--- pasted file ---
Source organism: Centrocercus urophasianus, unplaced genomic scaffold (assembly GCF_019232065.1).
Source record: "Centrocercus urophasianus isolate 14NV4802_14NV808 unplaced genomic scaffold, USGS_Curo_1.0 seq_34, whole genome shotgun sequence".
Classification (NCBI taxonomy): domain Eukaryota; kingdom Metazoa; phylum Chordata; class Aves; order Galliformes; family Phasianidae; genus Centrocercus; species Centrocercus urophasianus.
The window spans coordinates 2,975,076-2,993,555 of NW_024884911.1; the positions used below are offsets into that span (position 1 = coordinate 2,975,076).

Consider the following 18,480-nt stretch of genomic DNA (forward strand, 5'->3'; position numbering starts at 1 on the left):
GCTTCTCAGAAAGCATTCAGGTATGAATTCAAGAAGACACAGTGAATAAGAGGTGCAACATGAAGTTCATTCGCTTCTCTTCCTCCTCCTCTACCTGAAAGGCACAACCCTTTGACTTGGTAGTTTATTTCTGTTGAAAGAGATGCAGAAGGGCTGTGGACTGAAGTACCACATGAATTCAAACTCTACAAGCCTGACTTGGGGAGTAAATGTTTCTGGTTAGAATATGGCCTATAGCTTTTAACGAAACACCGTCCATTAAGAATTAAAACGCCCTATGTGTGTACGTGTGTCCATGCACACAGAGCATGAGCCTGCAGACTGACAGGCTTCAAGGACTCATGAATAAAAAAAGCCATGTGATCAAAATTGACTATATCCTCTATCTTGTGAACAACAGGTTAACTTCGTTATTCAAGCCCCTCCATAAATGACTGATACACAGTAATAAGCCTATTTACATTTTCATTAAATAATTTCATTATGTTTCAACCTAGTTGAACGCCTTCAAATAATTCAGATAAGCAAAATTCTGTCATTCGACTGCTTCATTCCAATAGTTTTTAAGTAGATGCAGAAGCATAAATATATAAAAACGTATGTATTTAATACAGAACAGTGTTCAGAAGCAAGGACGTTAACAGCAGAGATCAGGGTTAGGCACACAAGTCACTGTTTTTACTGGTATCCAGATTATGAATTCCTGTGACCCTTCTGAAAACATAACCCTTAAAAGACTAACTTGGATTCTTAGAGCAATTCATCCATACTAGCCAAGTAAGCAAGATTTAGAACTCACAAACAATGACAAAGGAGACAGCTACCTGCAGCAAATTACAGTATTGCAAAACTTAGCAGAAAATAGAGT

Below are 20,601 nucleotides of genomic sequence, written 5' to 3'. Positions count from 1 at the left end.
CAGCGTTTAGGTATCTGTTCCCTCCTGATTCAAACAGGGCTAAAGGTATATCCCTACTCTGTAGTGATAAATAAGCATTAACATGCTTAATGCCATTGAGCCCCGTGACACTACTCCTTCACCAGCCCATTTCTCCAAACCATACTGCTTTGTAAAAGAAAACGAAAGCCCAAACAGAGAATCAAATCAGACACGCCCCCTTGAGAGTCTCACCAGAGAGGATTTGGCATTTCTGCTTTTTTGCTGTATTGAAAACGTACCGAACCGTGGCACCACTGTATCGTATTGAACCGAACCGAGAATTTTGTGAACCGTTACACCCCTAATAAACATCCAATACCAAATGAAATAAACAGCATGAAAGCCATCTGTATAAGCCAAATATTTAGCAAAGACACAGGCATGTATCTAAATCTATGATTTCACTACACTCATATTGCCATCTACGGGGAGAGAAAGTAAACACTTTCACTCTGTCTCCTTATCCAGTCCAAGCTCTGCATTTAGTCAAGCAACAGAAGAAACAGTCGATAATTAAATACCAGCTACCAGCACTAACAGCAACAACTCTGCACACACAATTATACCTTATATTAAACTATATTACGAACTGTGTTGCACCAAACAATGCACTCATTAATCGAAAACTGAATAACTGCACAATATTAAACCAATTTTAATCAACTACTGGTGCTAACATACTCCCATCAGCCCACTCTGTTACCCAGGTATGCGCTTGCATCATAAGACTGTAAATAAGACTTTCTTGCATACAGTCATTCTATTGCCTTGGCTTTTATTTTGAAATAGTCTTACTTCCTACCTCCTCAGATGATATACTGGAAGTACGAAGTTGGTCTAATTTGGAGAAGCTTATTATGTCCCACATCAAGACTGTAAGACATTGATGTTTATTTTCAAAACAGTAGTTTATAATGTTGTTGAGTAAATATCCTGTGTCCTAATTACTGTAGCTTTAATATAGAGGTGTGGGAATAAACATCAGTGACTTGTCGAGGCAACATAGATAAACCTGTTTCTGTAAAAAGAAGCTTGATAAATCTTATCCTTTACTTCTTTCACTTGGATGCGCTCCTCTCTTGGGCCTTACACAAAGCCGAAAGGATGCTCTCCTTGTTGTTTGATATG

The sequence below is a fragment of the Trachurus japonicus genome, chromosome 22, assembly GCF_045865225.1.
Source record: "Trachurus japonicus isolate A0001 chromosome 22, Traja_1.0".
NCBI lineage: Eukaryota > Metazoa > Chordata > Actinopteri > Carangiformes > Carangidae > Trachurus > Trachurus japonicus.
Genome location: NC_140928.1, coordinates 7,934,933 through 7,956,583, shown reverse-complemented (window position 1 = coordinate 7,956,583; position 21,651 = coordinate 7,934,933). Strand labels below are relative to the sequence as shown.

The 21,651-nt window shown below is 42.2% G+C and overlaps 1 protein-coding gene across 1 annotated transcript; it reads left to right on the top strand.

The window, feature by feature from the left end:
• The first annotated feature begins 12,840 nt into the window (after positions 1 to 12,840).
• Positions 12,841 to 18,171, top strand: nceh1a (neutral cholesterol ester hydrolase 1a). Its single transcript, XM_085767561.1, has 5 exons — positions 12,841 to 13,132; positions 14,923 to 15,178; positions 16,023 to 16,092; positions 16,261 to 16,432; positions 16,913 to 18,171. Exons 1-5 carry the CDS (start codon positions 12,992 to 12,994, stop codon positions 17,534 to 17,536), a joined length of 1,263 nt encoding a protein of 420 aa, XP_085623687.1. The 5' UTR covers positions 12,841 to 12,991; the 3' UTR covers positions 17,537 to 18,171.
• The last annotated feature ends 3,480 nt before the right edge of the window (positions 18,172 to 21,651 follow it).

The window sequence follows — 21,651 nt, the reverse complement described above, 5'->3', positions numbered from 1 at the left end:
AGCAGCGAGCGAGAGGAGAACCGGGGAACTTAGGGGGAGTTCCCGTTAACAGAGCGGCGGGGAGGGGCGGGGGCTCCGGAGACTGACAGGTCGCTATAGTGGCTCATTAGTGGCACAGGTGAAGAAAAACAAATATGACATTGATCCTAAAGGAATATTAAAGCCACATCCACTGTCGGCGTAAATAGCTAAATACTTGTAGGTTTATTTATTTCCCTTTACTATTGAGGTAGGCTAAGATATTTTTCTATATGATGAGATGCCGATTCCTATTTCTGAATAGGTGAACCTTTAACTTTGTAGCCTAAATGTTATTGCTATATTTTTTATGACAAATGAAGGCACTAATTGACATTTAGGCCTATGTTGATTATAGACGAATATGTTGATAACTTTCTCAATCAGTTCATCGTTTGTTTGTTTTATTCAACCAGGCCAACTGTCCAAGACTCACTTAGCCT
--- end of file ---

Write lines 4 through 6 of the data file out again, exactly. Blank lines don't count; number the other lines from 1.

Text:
The window spans coordinates 2,975,076-2,993,555 of NW_024884911.1; the positions used below are offsets into that span (position 1 = coordinate 2,975,076).

Consider the following 18,480-nt stretch of genomic DNA (forward strand, 5'->3'; position numbering starts at 1 on the left):
GCTTCTCAGAAAGCATTCAGGTATGAATTCAAGAAGACACAGTGAATAAGAGGTGCAACATGAAGTTCATTCGCTTCTCTTCCTCCTCCTCTACCTGAAAGGCACAACCCTTTGACTTGGTAGTTTATTTCTGTTGAAAGAGATGCAGAAGGGCTGTGGACTGAAGTACCACATGAATTCAAACTCTACAAGCCTGACTTGGGGAGTAAATGTTTCTGGTTAGAATATGGCCTATAGCTTTTAACGAAACACCGTCCATTAAGAATTAAAACGCCCTATGTGTGTACGTGTGTCCATGCACACAGAGCATGAGCCTGCAGACTGACAGGCTTCAAGGACTCATGAATAAAAAAAGCCATGTGATCAAAATTGACTATATCCTCTATCTTGTGAACAACAGGTTAACTTCGTTATTCAAGCCCCTCCATAAATGACTGATACACAGTAATAAGCCTATTTACATTTTCATTAAATAATTTCATTATGTTTCAACCTAGTTGAACGCCTTCAAATAATTCAGATAAGCAAAATTCTGTCATTCGACTGCTTCATTCCAATAGTTTTTAAGTAGATGCAGAAGCATAAATATATAAAAACGTATGTATTTAATACAGAACAGTGTTCAGAAGCAAGGACGTTAACAGCAGAGATCAGGGTTAGGCACACAAGTCACTGTTTTTACTGGTATCCAGATTATGAATTCCTGTGACCCTTCTGAAAACATAACCCTTAAAAGACTAACTTGGATTCTTAGAGCAATTCATCCATACTAGCCAAGTAAGCAAGATTTAGAACTCACAAACAATGACAAAGGAGACAGCTACCTGCAGCAAATTACAGTATTGCAAAACTTAGCAGAAAATAGAGT